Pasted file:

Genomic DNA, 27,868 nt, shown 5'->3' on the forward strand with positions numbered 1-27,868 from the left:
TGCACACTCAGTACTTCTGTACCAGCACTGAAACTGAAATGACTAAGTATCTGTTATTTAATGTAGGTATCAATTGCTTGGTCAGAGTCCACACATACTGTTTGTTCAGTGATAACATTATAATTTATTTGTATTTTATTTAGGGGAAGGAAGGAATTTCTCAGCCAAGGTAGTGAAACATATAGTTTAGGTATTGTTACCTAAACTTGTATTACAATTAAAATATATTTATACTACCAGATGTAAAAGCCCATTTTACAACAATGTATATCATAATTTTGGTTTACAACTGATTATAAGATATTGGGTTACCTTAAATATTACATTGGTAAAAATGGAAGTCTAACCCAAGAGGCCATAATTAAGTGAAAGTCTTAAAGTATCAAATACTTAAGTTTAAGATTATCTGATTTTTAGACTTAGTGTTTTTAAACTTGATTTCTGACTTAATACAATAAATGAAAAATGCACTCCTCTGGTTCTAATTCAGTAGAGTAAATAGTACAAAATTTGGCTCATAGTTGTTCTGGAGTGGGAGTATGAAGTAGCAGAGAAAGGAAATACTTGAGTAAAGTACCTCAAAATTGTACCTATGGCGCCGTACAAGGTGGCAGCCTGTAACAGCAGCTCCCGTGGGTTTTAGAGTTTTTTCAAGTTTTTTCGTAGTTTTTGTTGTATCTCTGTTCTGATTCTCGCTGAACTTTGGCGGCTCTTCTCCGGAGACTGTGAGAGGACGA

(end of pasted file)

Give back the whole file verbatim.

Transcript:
Genomic DNA, 27,868 nt, shown 5'->3' on the forward strand with positions numbered 1-27,868 from the left:
TGCACACTCAGTACTTCTGTACCAGCACTGAAACTGAAATGACTAAGTATCTGTTATTTAATGTAGGTATCAATTGCTTGGTCAGAGTCCACACATACTGTTTGTTCAGTGATAACATTATAATTTATTTGTATTTTATTTAGGGGAAGGAAGGAATTTCTCAGCCAAGGTAGTGAAACATATAGTTTAGGTATTGTTACCTAAACTTGTATTACAATTAAAATATATTTATACTACCAGATGTAAAAGCCCATTTTACAACAATGTATATCATAATTTTGGTTTACAACTGATTATAAGATATTGGGTTACCTTAAATATTACATTGGTAAAAATGGAAGTCTAACCCAAGAGGCCATAATTAAGTGAAAGTCTTAAAGTATCAAATACTTAAGTTTAAGATTATCTGATTTTTAGACTTAGTGTTTTTAAACTTGATTTCTGACTTAATACAATAAATGAAAAATGCACTCCTCTGGTTCTAATTCAGTAGAGTAAATAGTACAAAATTTGGCTCATAGTTGTTCTGGAGTGGGAGTATGAAGTAGCAGAGAAAGGAAATACTTGAGTAAAGTACCTCAAAATTGTACCTATGGCGCCGTACAAGGTGGCAGCCTGTAACAGCAGCTCCCGTGGGTTTTAGAGTTTTTTCAAGTTTTTTCGTAGTTTTTGTTGTATCTCTGTTCTGATTCTCGCTGAACTTTGGCGGCTCTTCTCCGGAGACTGTGAGAGGACGA